# [R] Same sum, different sets of integers

Atte Tenkanen attenka at utu.fi
Thu Apr 28 07:10:28 CEST 2016

```Thanks for the suggestions, all of you!
I first began to think about using somehow permutations of the
gtools-package. I will continue utilizing Peter's solution.

My purpose is to divide basic musical rhythm units (whole note, half
note, quarter note etc durations) to meaningful entities in algorithmic
composition. I use R for that. Usually, there are - in the composition
algorithm - random number generators, which "composes" different
versions of music. Those RNG's (sample in R) can be - for their part -
conducted by using different constraints and probabilities. Here I draw
rhythms.

For example, if my quarter note (1/4) is 1024 ticks in MIDI format, I
may like to split it into quintuples, ie. five units, using ties
differently:

1024*c(1/5, 4/5), 1024*c(2/5, 3/5),... This way I can produce and output
rich and still usable rhythms to music notation software, keep the
rhythmic entities playable and readable over barlines.

Yours,

Atte

28.4.2016, 5.00, Peter Langfelder kirjoitti:
> I came up with this, using recursion. Short and should work for n
> greater than 9 :)
>
> Peter
>
> sumsToN = function(n)
> {
>    if (n==1) return(1);
>    out = lapply(1:(n-1), function(i) {
>      s1 = sumsToN(n-i);
>      lapply(s1, c, i)
>    })
>    c(n, unlist(out, recursive = FALSE));
> }
>
>> sumsToN(4)
> [[1]]
> [1] 4
>
> [[2]]
> [1] 3 1
>
> [[3]]
> [1] 2 1 1
>
> [[4]]
> [1] 1 1 1 1
>
> [[5]]
> [1] 1 2 1
>
> [[6]]
> [1] 2 2
>
> [[7]]
> [1] 1 1 2
>
> [[8]]
> [1] 1 3
>
>> sumsToN(5)
> [[1]]
> [1] 5
>
> [[2]]
> [1] 4 1
>
> [[3]]
> [1] 3 1 1
>
> [[4]]
> [1] 2 1 1 1
>
> [[5]]
> [1] 1 1 1 1 1
>
> [[6]]
> [1] 1 2 1 1
>
> [[7]]
> [1] 2 2 1
>
> [[8]]
> [1] 1 1 2 1
>
> [[9]]
> [1] 1 3 1
>
> [[10]]
> [1] 3 2
>
> [[11]]
> [1] 2 1 2
>
> [[12]]
> [1] 1 1 1 2
>
> [[13]]
> [1] 1 2 2
>
> [[14]]
> [1] 2 3
>
> [[15]]
> [1] 1 1 3
>
> [[16]]
> [1] 1 4
>
>
> On Wed, Apr 27, 2016 at 6:10 PM, jim holtman <jholtman at gmail.com> wrote:
>> This is not the most efficient, but gets the idea across.  This is the
>> largest sum I can compute on my laptop with 16GB of memory.  If I try to
>> set N to 9, I run out of memory due to the size of the expand.grid.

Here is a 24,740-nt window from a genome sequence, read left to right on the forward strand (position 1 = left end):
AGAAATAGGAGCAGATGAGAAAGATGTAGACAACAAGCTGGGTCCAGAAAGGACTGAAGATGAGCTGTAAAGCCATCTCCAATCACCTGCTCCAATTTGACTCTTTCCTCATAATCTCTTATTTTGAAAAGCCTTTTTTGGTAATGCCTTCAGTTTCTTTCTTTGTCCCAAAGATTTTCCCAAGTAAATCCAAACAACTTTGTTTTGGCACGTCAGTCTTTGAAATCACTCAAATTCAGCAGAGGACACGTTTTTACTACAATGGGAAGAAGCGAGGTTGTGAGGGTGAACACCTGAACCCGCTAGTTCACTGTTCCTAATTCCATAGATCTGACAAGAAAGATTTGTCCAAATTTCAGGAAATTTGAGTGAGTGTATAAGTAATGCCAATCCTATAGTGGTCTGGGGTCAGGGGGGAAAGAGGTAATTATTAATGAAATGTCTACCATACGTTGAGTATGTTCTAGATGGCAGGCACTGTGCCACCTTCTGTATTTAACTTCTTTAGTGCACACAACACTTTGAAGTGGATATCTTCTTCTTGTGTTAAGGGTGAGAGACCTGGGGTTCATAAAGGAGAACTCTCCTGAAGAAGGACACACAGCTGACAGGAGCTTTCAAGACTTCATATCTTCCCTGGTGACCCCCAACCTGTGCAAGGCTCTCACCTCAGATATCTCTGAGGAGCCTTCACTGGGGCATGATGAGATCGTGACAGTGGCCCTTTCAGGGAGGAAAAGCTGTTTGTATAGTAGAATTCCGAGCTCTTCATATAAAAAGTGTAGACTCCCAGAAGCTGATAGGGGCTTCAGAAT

>>
>>> N <- 8  # value to add up to
>>> # create expand.grid for all combinations and convert to matrix
>>> x <- as.matrix(expand.grid(rep(list(0:(N - 1)), N)))
>>>
>>> # generate rowSums and determine which rows add to N
>>> z <- rowSums(x)
>>>
>>> # now extract those rows, sort and convert to strings to remove dups
>>> add2N <- x[z == N, ]
>>> strings <- apply(
>> +             t(apply(add2N, 1, sort))  # sort
>> +             , 1
>> +             , toString
>> +             )
>>> # remove dups
>>> strings <- strings[!duplicated(strings)]
>>>
>>> strings <- gsub("0, ", "", strings)
>>>
>>> # print out
>>> cat(strings, sep = '\n')
>> 1, 7
>> 2, 6
>> 3, 5
>> 4, 4
>> 1, 1, 6
>> 1, 2, 5
>> 1, 3, 4
>> 2, 2, 4
>> 2, 3, 3
>> 1, 1, 1, 5
>> 1, 1, 2, 4
>> 1, 1, 3, 3
>> 1, 2, 2, 3
>> 2, 2, 2, 2
>> 1, 1, 1, 1, 4
>> 1, 1, 1, 2, 3
>> 1, 1, 2, 2, 2
>> 1, 1, 1, 1, 1, 3
>> 1, 1, 1, 1, 2, 2
>> 1, 1, 1, 1, 1, 1, 2
>> 1, 1, 1, 1, 1, 1, 1, 1
>>
>>
>>
>> Jim Holtman
>> Data Munger Guru
>>
>> What is the problem that you are trying to solve?
>> Tell me what you want to do, not how you want to do it.
>>
>> On Wed, Apr 27, 2016 at 11:46 AM, Atte Tenkanen <attenka at utu.fi> wrote:
>>
>>> Hi,
>>>
>>> Do you have ideas, how to find all those different combinations of
>>> integers (>0) that produce as a sum, a certain integer.
>>>
>>> i.e.: if that sum is
>>>
>>> 3, the possibilities are c(1,1,1), c(1,2), c(2,1)
>>> 4, the possibilities are
>>> c(1,1,1,1),c(1,1,2),c(1,2,1),c(2,1,1),c(2,2),c(1,3),c(3,1)
>>>
>>> etc.
>>>
>>> Best regards,
>>>
>>> Atte Tenkanen
>>>
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>>
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